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Saturday, June 15, 2024

Harsh Words Exchanged Over Cannabis Plans

A sign advertising an earlier public auction of the land that would later become the site of a proposed indoor cannabis cultivation farm. Photo by Joe Phalon.

Tempers flared over a proposed indoor cannabis cultivation farm in Frelinghuysen during a May 15 township committee meeting.

Although the committee is not the town board that will decide the issue, a number of residents questioned the circumstances that led to One Faith Wellness, the applicant for the farm, purchasing the 30-acre parcel from the township during a public auction in 2023. 

The dust-up could provide a glimpse of the upcoming land use board meeting June 3, when the question is expected to be heard by the government body that will decide the issue. 

One Faith Wellness has proposed the cannabis facility on Route 94 on land that at its closest point, comes within about 1,000 feet of property owned by the Frelinghuysen board of education and about 2,000 feet from Frelinghuysen Elementary School building, according to tax maps. 

Several recent meetings of both the township committee and land use board have been punctuated with heated discussions. That includes the May 6 land use board meeting, which was moved to the recreation center on Lincoln Laurel Road in anticipation of a large crowd. 

The May meeting turned out to be a dry hole when One Faith requested a last-minute postponement to digest a township report it received the weekend before the meeting. The overflow crowd, some of whom observed the meeting from outside the windows, still heard several residents voice their opposition to the plan. 

The facility’s proximity to Frelinghuysen Township School was a concern at the land use board meeting as well as at the township committee meeting nine days later. 

Resident Brian James said during the committee meeting that he and others have collected 407 signatures on a petition opposing the farm. James also asked the committee to consider an ordinance prohibiting what he described as “industrial” cannabis farms within the township in the future. 

“We’re wondering, do you guys plan on doing anything about that for the future or can I expect maybe an industrial growth facility to pop up across the street from my house?” he asked. 

Resident Richard Stiefel asked why the zoning of the property had changed. 

The property, 30.68 acres located at 720 Route 94, just south of the county line, was rezoned in 2023 for commercial research, office and manufacturing. The property has 1,383 feet of frontage along Route 94 and is mostly farmland.

Frelinghuysen came into possession of the tract in February 2015 for $1 after a tax sale. Before the zoning change in November, it has been zoned as non-commercial.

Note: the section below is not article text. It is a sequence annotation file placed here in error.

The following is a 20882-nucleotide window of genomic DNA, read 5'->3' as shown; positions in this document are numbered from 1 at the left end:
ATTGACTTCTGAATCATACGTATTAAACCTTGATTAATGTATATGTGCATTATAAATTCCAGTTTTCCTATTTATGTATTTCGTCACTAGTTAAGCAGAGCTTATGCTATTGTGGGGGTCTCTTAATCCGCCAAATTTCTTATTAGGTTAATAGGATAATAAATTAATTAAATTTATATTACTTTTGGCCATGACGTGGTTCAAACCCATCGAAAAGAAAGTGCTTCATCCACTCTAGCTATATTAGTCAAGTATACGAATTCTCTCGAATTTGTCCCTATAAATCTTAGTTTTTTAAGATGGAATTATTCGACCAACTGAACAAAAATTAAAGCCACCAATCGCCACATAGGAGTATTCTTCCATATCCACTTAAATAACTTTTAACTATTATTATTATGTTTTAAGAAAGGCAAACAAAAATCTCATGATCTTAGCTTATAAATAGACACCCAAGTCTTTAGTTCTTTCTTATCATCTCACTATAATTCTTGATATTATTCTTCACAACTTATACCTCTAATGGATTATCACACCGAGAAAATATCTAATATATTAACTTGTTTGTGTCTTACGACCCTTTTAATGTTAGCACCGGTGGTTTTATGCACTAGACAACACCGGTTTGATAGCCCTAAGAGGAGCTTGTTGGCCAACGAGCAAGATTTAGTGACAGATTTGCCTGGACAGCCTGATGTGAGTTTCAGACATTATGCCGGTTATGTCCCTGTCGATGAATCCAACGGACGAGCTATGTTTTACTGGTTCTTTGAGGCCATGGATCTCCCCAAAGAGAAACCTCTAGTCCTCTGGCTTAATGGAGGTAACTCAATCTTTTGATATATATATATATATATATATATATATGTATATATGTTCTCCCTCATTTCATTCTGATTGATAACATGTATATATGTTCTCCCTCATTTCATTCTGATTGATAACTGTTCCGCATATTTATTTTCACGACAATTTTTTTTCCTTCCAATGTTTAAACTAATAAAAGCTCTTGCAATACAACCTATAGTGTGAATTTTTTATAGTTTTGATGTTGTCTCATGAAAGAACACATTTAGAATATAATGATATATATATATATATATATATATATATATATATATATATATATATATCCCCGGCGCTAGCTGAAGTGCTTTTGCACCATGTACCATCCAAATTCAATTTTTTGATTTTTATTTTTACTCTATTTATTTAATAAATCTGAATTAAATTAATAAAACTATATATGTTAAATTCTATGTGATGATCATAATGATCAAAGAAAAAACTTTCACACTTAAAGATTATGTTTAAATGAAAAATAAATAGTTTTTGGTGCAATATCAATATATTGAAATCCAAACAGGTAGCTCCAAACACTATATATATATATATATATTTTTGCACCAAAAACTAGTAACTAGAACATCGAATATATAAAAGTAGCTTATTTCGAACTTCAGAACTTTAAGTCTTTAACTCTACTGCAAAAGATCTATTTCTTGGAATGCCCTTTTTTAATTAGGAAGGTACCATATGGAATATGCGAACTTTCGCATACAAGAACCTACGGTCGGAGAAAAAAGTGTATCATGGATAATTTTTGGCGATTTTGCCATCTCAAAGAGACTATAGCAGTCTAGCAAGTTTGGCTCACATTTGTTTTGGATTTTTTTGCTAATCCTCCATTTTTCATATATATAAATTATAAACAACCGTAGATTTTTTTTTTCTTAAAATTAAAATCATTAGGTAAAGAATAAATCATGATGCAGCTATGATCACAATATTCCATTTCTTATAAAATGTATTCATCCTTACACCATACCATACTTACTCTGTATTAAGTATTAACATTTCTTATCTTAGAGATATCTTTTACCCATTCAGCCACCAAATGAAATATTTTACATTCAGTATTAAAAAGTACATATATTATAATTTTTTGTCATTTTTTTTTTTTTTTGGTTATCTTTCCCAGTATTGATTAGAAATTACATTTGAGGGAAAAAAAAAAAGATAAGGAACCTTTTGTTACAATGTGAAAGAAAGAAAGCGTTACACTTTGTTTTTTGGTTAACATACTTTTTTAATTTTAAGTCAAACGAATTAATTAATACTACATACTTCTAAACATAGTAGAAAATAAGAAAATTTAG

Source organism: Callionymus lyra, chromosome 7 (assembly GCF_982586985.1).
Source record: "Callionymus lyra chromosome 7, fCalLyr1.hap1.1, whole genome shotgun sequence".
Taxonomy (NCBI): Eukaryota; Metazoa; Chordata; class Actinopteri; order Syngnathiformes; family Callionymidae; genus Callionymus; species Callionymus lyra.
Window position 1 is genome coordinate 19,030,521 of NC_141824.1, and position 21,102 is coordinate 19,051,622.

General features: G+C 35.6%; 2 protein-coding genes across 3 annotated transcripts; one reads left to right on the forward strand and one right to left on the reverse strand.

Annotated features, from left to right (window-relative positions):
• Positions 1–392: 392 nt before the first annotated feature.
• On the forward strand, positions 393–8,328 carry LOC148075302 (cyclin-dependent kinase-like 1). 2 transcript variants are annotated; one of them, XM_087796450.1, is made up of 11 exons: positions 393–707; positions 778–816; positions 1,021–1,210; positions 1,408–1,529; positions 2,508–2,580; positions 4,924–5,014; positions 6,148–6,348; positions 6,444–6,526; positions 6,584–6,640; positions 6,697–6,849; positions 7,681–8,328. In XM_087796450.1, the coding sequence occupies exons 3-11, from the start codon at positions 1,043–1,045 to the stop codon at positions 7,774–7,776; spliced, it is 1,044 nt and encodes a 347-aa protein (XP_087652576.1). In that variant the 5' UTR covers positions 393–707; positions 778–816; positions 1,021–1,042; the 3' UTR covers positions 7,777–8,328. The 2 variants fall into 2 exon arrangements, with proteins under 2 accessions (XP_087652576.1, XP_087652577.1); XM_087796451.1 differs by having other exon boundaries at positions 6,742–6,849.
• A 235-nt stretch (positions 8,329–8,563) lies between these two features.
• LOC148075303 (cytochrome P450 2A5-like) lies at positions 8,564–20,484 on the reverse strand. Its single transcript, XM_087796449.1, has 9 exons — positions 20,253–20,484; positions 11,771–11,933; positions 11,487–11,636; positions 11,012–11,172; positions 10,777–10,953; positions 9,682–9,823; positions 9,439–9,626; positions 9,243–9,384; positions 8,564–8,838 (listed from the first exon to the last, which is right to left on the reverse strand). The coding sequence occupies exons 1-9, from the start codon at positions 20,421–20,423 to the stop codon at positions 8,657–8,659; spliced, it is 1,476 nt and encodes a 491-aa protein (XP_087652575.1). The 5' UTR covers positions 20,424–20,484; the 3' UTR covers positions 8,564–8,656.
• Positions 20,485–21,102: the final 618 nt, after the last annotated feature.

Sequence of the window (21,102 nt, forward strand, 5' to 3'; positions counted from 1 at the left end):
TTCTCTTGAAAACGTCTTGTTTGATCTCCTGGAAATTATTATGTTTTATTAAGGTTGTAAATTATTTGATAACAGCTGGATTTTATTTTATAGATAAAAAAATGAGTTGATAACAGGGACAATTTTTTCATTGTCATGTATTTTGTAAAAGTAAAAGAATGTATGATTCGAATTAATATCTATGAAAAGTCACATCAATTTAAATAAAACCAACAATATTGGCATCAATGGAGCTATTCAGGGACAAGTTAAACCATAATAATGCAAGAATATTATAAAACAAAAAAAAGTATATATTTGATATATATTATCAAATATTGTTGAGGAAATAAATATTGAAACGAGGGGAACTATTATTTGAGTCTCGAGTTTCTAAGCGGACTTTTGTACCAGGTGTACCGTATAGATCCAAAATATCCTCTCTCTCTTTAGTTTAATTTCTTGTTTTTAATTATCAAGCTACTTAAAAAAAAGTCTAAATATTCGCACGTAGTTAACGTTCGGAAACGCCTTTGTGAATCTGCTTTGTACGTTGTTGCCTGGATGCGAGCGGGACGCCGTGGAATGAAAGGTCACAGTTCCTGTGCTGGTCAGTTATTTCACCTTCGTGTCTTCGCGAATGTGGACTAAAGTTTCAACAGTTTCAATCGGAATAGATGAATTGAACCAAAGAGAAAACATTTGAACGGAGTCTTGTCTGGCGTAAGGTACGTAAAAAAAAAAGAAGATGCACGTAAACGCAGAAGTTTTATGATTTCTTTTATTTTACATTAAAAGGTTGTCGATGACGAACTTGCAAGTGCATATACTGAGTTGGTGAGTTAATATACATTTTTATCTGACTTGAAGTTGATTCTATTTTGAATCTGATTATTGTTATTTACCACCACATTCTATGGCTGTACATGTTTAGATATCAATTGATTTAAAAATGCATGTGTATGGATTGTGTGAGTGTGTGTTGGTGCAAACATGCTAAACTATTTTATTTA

The township sold the property at a public auction August 16, 2023, with a lone bid of $1.4 million. That bid was a half-million more than a bid from a May 10 auction. That deal fell through, however, when the buyer failed to make a 10% down payment by the end of day the auction was held.

The bidder from August 16 did make the required down payment that day, so the sale moved forward.

In 2021, in response to the state of New Jersey approving cannabis cultivation, the town committee passed a resolution prohibiting retail sales and limiting cultivation to land zoned research, offices and manufacturing. 

“What was your rationale?” Stiefel asked. 

Mayor Keith Ramos said the zoning change was made so the township could get the best return on the sale of the property. He added that cannabis was approved by voters in a statewide referendum. 

“I voted that way because the town needs ratables,” Ramos said. “I have been very transparent in what I believe.”

The meeting briefly lurched into several simultaneous shouting matches between committee members and residents as well as some members of the public shouting at each other. 

The next round tentatively will take place at the June 3 land use board meeting, where testimony on the proposal is expected. The agenda for the meeting, however, is not set until several days before the 7 p.m. meeting, which like the May meeting, is likely to be moved from town hall to the recreation center. Check the Frelinghuysen Township website at in the days and hours leading up to the meeting. 

Joe Phalon
Joe Phalon, Contributing Writer
Contributing Writer

Joe was lured out of retirement by the opportunity to be a part of the Ridge View Echo. During a decades-long career in publishing and journalism, he has covered government on many levels from local school boards to the United States Supreme Court.

Along the way, Joe has worked at American Lawyer Magazine, The National Law Journal and The Record among other publications, and as the Press Officer of Columbia Law School. His work has been recognized with several first place awards from the Society of Professional Journalists and the New Jersey Press Association.

Being part of the Ridge View Echo brings Joe back to his roots and the kind of news coverage he loves: Telling the stories of people and local communities as well as keeping an eye on how their money is spent by their government officials.

Joe lives in Blairstown with his wife Rose, the founder of Quilting for a Cause, and their two wiener dogs. He is an artist in his spare time.